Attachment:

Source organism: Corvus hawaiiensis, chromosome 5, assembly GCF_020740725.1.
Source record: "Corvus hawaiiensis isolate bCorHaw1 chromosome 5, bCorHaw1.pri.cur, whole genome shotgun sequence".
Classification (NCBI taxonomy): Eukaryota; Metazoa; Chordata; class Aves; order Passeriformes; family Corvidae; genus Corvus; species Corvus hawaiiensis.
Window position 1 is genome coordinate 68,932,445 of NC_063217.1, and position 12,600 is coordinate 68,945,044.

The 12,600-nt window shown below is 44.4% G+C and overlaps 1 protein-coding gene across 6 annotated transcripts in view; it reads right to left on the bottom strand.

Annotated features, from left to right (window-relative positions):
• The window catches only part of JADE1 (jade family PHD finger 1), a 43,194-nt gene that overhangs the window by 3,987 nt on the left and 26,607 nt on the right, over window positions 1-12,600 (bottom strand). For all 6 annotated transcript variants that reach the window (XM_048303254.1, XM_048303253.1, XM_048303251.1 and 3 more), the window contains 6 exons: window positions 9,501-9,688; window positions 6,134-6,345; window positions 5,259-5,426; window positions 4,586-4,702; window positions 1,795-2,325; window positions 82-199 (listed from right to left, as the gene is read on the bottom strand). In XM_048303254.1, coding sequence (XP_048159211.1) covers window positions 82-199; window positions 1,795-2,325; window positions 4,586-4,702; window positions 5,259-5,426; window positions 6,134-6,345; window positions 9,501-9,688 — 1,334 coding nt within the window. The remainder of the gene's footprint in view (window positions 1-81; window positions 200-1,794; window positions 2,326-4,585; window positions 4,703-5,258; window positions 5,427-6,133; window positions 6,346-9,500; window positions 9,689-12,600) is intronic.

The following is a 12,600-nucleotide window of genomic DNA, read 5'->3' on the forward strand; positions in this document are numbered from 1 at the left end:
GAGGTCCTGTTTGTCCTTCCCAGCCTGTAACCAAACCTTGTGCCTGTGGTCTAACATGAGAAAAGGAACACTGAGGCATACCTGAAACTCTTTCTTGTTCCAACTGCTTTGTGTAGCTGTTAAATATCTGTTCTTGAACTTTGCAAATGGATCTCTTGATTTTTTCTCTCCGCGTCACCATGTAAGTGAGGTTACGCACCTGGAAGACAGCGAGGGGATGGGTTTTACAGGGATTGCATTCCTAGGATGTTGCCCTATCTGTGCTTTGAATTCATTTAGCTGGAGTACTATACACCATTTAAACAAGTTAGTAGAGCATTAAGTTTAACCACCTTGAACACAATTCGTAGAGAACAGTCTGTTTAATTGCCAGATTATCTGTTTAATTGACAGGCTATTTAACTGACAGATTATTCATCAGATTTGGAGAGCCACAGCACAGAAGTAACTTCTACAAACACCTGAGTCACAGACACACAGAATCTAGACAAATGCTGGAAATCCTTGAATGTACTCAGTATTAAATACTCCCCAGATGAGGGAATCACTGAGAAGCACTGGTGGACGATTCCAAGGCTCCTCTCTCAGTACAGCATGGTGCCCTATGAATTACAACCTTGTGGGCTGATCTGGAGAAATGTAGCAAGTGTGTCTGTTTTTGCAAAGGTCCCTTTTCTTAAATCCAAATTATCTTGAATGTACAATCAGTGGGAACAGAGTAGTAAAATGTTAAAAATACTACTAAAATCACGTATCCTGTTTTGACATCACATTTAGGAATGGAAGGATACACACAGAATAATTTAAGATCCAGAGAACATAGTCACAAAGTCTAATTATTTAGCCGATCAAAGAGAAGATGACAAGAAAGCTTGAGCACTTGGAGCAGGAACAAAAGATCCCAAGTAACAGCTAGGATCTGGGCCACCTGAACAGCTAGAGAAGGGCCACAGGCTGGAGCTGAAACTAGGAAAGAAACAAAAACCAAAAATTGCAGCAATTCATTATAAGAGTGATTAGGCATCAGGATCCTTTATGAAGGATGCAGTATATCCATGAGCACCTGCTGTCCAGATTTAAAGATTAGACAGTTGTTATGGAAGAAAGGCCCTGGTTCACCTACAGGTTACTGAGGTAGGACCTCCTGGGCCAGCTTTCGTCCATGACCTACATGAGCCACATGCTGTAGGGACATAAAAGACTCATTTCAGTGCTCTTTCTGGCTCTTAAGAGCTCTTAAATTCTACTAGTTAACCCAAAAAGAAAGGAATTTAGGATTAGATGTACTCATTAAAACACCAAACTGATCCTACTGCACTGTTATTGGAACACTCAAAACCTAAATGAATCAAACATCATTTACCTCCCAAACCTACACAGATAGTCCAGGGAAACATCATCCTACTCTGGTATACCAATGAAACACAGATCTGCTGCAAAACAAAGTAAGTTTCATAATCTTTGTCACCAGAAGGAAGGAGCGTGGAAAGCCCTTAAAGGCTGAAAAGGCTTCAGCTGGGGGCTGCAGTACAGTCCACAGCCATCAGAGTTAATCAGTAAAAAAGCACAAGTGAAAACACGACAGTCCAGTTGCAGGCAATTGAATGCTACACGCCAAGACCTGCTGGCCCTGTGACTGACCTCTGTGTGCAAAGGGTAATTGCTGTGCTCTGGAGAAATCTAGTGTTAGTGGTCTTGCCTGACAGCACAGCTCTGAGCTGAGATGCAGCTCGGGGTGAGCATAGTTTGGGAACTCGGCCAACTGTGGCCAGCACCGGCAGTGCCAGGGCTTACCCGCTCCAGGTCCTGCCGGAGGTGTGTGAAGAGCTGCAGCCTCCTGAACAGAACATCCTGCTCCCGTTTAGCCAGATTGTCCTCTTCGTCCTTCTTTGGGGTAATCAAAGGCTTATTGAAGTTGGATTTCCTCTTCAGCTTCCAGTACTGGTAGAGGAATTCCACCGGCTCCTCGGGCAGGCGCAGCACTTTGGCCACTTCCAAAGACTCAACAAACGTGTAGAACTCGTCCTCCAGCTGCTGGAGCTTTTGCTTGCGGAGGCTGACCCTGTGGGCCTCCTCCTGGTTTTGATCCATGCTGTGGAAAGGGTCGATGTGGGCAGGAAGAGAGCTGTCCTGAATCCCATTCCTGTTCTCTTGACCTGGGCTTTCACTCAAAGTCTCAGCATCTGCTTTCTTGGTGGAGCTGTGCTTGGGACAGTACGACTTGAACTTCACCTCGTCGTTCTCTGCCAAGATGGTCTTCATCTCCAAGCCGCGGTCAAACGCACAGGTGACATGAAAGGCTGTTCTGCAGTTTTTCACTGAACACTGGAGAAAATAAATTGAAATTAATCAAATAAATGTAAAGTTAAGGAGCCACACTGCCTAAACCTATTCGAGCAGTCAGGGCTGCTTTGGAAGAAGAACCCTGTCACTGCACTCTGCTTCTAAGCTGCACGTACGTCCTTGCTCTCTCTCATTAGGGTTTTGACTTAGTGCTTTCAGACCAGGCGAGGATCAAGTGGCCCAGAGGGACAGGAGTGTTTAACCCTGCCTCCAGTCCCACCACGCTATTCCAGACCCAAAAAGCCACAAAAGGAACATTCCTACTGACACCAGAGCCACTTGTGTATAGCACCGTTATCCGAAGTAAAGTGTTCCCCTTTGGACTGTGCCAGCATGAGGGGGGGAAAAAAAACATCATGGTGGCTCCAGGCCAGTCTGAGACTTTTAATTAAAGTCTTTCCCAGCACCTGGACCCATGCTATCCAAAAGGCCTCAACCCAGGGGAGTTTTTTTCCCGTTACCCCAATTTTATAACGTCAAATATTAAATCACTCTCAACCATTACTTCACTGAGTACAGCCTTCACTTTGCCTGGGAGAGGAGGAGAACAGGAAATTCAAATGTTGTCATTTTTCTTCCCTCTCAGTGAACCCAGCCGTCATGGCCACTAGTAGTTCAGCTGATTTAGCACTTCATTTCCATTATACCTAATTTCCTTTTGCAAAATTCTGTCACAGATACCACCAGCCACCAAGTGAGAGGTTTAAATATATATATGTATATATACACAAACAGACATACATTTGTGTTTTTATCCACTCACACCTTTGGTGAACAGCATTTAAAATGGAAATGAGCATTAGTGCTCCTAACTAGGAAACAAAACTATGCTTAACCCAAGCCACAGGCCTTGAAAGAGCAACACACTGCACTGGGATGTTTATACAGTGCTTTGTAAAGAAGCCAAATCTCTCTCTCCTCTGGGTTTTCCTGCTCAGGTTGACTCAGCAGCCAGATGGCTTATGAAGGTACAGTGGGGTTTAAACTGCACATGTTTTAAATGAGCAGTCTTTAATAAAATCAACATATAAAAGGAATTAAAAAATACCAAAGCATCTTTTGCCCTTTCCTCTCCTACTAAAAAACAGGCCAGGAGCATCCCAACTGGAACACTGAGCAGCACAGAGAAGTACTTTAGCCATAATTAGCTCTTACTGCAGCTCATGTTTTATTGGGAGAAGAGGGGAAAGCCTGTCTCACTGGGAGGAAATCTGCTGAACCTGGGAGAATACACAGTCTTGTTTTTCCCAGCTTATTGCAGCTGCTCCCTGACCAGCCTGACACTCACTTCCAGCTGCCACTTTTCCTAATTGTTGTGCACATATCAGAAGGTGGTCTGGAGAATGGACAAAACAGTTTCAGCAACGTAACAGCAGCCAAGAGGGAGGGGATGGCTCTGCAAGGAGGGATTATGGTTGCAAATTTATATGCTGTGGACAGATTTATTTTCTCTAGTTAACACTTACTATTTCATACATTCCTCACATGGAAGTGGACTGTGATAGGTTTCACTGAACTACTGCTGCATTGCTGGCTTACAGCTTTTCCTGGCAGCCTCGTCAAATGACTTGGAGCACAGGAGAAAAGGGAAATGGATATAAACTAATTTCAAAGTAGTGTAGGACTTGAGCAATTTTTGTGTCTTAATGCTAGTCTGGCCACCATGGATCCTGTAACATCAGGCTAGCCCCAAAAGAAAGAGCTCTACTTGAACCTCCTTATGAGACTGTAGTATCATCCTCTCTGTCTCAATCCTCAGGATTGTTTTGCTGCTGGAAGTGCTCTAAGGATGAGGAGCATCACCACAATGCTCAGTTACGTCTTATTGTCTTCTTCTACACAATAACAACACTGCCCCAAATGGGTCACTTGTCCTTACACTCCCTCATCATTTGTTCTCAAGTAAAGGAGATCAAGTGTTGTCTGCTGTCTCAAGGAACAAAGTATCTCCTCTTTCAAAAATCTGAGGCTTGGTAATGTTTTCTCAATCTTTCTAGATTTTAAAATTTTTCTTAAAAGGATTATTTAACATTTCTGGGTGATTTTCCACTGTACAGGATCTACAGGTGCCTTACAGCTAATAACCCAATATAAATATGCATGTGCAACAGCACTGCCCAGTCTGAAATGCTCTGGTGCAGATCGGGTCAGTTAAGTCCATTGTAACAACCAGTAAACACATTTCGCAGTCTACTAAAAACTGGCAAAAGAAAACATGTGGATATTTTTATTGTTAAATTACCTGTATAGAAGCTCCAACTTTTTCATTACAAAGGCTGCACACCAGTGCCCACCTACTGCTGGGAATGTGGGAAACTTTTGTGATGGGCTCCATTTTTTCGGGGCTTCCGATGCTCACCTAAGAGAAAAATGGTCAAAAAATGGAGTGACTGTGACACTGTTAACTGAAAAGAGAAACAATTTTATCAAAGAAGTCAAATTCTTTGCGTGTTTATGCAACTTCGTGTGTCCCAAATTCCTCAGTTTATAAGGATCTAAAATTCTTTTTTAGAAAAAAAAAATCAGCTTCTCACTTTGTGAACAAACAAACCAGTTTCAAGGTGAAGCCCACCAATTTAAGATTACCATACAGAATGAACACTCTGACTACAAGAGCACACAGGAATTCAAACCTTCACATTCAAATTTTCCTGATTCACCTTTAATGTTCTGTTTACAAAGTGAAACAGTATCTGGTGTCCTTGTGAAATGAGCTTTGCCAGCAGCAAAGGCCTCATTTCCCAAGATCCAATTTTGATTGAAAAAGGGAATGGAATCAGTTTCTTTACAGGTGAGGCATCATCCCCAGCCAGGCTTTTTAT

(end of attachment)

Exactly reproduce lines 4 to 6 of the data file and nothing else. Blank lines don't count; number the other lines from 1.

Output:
Window position 1 is genome coordinate 68,932,445 of NC_063217.1, and position 12,600 is coordinate 68,945,044.

The 12,600-nt window shown below is 44.4% G+C and overlaps 1 protein-coding gene across 6 annotated transcripts in view; it reads right to left on the bottom strand.

Annotated features, from left to right (window-relative positions):